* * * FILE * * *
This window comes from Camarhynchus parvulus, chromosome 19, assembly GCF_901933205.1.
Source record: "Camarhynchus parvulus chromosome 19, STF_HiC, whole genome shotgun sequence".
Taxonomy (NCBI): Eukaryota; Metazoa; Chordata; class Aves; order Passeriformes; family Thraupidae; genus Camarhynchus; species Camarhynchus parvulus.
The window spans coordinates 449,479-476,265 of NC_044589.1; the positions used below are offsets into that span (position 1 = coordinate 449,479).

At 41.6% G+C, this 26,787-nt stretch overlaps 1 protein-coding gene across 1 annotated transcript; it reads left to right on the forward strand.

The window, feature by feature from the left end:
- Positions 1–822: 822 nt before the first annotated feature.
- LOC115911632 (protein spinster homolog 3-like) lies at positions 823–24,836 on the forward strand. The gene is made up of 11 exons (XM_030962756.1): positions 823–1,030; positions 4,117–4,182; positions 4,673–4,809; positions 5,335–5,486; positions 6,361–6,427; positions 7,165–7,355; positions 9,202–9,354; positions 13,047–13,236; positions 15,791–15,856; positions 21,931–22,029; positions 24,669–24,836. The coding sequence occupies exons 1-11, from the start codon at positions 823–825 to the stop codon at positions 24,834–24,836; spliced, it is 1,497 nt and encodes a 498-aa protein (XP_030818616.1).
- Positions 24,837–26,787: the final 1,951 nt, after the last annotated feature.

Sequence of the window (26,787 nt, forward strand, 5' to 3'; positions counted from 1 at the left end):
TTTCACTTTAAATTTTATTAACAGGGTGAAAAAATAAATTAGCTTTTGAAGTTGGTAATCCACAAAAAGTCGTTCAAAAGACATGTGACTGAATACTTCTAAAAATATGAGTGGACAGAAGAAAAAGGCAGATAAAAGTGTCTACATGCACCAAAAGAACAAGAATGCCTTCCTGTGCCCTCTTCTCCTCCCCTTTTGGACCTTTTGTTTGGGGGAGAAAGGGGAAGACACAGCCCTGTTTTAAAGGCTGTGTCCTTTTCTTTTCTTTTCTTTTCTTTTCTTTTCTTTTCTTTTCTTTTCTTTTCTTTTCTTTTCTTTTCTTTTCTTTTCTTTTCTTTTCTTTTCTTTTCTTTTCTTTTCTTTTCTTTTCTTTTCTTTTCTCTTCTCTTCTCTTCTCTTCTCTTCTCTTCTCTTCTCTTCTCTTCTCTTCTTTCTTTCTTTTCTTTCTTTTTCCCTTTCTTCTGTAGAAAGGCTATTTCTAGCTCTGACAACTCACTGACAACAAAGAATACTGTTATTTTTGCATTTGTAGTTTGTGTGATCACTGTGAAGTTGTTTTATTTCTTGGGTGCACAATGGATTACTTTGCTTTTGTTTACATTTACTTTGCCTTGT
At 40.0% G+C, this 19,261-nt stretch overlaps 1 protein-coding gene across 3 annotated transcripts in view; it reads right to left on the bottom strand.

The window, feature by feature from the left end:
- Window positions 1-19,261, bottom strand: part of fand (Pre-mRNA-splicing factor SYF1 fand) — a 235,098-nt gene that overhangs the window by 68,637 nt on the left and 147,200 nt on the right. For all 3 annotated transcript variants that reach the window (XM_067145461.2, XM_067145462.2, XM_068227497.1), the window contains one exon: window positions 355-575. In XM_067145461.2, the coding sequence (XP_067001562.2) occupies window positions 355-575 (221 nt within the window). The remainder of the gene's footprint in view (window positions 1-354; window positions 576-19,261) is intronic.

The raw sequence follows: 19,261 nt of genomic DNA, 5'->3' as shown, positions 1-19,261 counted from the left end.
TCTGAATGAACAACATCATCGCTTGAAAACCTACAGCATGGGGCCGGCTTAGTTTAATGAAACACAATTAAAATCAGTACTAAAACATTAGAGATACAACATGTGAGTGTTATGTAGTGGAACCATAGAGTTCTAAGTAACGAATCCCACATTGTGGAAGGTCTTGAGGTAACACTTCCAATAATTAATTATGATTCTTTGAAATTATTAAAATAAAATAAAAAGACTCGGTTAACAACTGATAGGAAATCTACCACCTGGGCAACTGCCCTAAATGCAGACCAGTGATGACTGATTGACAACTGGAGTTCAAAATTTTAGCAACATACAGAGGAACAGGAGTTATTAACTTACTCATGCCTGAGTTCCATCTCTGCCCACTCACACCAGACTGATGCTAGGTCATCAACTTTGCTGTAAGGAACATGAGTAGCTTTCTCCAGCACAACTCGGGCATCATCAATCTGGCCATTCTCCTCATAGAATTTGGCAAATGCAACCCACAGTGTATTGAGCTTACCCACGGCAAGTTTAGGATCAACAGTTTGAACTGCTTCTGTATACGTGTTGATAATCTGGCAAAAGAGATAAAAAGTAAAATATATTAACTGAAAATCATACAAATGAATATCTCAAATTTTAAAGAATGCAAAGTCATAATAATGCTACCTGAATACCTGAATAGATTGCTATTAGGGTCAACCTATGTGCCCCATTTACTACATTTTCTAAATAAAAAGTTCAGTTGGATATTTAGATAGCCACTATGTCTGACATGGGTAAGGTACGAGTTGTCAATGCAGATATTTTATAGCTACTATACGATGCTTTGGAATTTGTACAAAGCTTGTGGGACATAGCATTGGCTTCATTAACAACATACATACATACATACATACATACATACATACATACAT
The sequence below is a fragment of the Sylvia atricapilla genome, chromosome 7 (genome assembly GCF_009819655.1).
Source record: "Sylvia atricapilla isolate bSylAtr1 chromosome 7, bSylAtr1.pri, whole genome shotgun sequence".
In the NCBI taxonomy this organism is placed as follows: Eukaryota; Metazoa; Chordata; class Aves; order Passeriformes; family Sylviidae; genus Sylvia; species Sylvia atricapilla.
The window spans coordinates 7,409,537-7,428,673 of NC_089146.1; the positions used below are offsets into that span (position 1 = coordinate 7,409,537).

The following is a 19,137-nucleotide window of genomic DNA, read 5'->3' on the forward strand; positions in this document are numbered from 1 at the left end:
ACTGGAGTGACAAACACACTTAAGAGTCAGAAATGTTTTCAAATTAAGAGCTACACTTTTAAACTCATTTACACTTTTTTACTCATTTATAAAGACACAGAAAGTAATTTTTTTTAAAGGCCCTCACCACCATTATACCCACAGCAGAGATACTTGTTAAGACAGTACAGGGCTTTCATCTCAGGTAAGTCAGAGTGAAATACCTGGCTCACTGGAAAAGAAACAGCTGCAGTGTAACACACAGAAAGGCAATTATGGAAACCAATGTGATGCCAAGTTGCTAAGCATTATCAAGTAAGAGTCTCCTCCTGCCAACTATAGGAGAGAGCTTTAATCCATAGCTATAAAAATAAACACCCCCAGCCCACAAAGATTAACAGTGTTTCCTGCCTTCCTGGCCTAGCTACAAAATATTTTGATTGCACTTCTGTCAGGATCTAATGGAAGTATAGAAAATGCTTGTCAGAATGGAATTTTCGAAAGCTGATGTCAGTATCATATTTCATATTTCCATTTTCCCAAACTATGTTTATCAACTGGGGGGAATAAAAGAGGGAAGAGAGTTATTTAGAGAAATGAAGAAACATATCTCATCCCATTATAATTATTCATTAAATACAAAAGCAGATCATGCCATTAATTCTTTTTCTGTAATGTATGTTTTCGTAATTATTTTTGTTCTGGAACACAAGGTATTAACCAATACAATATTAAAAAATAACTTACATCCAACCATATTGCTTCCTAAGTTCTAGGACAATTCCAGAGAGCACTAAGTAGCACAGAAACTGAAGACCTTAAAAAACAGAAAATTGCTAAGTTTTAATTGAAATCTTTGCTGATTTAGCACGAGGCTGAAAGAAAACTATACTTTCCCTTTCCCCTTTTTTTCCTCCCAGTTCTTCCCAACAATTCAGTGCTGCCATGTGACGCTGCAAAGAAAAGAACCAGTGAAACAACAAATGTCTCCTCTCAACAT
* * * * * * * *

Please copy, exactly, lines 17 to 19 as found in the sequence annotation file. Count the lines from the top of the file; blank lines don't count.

The sequence below is a fragment of the Sylvia atricapilla genome, chromosome 7 (genome assembly GCF_009819655.1).
Source record: "Sylvia atricapilla isolate bSylAtr1 chromosome 7, bSylAtr1.pri, whole genome shotgun sequence".
In the NCBI taxonomy this organism is placed as follows: Eukaryota; Metazoa; Chordata; class Aves; order Passeriformes; family Sylviidae; genus Sylvia; species Sylvia atricapilla.